Prenatal and postnatal lead exposures and intellectual development among 12-year-old Japanese children

Nozomi Tatsuta, Kunihiko Nakai, Yuichi Kasanuma, Miyuki Iwai-Shimada, Mineshi Sakamoto, Katsuyuki Murata, Hiroshi Satoh

Research output: Contribution to journalArticlepeer-review

23 Citations (Scopus)


Background: Low-level lead exposure during childhood is associated with deficit in child IQ. However, the association between prenatal lead exposure and child IQ remains inconsistent. The objective of our study was to examine the association between prenatal/postnatal lead exposure and child IQ at the age of 12. Methods: We obtained data pertaining to cord-blood and child-blood lead levels and IQ for 286 children from a prospective birth cohort study (Tohoku Study of Child Development). IQ was assessed using the Wechsler Intelligence Scale for Children-Fourth Edition. Simultaneously, the Boston Naming Test (BNT) was used to assess the children's language ability. Results: The median lead level in the cord blood was 0.8 μg/dL (5th-95th percentiles, 0.4–1.4 μg/dL), and that in the blood of 12-year-old children was 0.7 μg/dL (0.4–1.1 μg/dL). IQ and BNT scores were significantly lower in boys than in girls; therefore, multiple regression analysis was conducted separately for boys and girls. Among boys, IQ was associated with child-blood lead (B = −16.362, p = 0.033) but not cord-blood lead (B = −6.844, p = 0.309). When boys were divided into four groups according to the child-blood lead levels, there was a significant decreasing trend for IQ. The score with cues of the BNT was associated with both cord-blood (B = −5.893, p = 0.025) and child-blood (B = −7.108, p = 0.022) lead concentrations in boys. Among girls, there was no significant association of the outcomes with cord-blood or child-blood lead level. Conclusions: These findings suggest that postnatal lead exposure adversely affects the intellectual ability in boys. Furthermore, the language ability is sensitive to prenatal/postnatal lead exposure in boys.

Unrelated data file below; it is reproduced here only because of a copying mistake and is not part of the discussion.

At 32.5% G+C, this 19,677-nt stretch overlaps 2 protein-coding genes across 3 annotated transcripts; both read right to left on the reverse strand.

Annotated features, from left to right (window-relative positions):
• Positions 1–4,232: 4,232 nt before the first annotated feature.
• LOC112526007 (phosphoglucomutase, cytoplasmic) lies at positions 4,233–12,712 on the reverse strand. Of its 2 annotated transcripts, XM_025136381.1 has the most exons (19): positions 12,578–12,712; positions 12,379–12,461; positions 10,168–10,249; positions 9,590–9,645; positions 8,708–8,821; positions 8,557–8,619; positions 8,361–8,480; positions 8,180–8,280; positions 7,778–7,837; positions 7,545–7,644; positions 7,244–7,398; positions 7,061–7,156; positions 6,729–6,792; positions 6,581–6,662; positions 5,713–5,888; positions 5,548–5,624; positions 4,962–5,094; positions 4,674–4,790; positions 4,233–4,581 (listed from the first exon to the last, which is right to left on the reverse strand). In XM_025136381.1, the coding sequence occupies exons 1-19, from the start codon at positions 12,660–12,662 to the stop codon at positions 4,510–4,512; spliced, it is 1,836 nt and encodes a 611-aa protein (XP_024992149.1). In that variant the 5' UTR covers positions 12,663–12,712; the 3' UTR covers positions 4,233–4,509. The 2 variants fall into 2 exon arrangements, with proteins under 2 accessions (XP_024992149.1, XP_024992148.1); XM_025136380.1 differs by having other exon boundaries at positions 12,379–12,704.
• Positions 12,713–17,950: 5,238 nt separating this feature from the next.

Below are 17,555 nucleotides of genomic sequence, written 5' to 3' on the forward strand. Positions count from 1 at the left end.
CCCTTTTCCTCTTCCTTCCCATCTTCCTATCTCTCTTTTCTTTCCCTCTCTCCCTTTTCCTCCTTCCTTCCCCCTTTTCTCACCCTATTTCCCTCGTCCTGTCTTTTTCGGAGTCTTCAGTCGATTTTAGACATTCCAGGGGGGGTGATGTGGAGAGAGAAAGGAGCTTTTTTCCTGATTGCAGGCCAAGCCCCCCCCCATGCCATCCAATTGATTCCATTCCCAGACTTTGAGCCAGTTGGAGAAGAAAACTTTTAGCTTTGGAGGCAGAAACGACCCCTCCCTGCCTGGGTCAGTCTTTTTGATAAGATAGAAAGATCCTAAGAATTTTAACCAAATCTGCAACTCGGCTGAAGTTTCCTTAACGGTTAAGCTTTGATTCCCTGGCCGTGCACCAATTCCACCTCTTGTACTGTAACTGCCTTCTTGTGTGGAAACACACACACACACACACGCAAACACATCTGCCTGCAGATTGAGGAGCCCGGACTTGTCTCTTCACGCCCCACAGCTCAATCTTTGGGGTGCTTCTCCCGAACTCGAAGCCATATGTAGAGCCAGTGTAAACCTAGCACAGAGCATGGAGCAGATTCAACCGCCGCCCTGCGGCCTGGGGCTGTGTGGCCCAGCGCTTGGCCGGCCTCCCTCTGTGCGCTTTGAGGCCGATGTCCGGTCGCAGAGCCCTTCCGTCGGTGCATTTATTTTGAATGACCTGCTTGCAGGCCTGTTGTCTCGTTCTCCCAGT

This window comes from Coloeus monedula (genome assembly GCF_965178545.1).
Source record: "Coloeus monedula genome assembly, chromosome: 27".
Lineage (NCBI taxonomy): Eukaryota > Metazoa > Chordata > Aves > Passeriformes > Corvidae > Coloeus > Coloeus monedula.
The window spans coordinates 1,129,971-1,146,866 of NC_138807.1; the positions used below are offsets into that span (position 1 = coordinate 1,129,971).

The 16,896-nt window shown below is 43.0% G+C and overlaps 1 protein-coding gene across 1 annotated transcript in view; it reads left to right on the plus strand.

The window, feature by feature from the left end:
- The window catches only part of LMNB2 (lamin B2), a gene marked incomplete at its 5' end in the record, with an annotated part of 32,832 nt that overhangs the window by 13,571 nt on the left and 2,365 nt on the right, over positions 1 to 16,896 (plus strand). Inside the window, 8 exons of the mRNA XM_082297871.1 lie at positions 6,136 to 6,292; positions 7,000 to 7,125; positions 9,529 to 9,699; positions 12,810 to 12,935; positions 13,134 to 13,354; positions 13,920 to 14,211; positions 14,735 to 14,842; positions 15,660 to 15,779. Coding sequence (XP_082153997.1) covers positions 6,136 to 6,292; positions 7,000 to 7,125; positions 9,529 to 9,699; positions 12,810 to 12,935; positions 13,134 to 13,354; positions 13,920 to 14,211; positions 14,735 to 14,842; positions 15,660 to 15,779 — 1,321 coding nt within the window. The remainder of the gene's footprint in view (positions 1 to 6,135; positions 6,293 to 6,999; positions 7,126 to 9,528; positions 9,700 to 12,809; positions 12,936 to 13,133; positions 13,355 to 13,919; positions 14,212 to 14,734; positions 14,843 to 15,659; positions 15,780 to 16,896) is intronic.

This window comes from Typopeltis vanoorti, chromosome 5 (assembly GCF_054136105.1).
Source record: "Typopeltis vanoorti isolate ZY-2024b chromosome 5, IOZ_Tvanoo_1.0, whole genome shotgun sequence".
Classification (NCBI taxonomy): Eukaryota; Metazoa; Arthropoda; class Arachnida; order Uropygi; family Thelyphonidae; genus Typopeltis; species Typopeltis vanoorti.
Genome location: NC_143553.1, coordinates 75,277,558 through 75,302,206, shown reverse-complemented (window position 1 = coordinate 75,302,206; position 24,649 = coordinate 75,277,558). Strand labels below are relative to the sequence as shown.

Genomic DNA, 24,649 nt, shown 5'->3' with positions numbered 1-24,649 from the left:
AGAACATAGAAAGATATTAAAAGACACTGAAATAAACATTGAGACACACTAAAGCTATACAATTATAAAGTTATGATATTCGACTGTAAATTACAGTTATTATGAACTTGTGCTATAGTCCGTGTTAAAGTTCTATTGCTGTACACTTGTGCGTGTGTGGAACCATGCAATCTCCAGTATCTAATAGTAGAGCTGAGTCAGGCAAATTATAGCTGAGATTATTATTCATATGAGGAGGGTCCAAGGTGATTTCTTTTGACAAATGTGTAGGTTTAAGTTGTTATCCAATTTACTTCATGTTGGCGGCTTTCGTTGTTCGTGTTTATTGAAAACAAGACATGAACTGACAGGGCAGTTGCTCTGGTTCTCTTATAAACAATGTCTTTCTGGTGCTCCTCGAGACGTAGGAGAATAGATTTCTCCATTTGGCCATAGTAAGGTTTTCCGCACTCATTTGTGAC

Original languageEnglish
Article number109844
JournalEnvironmental Research
Publication statusPublished - 2020 Oct


  • Child neurodevelopment
  • Intelligence quotient
  • Lead exposure
  • Methylmercury exposure


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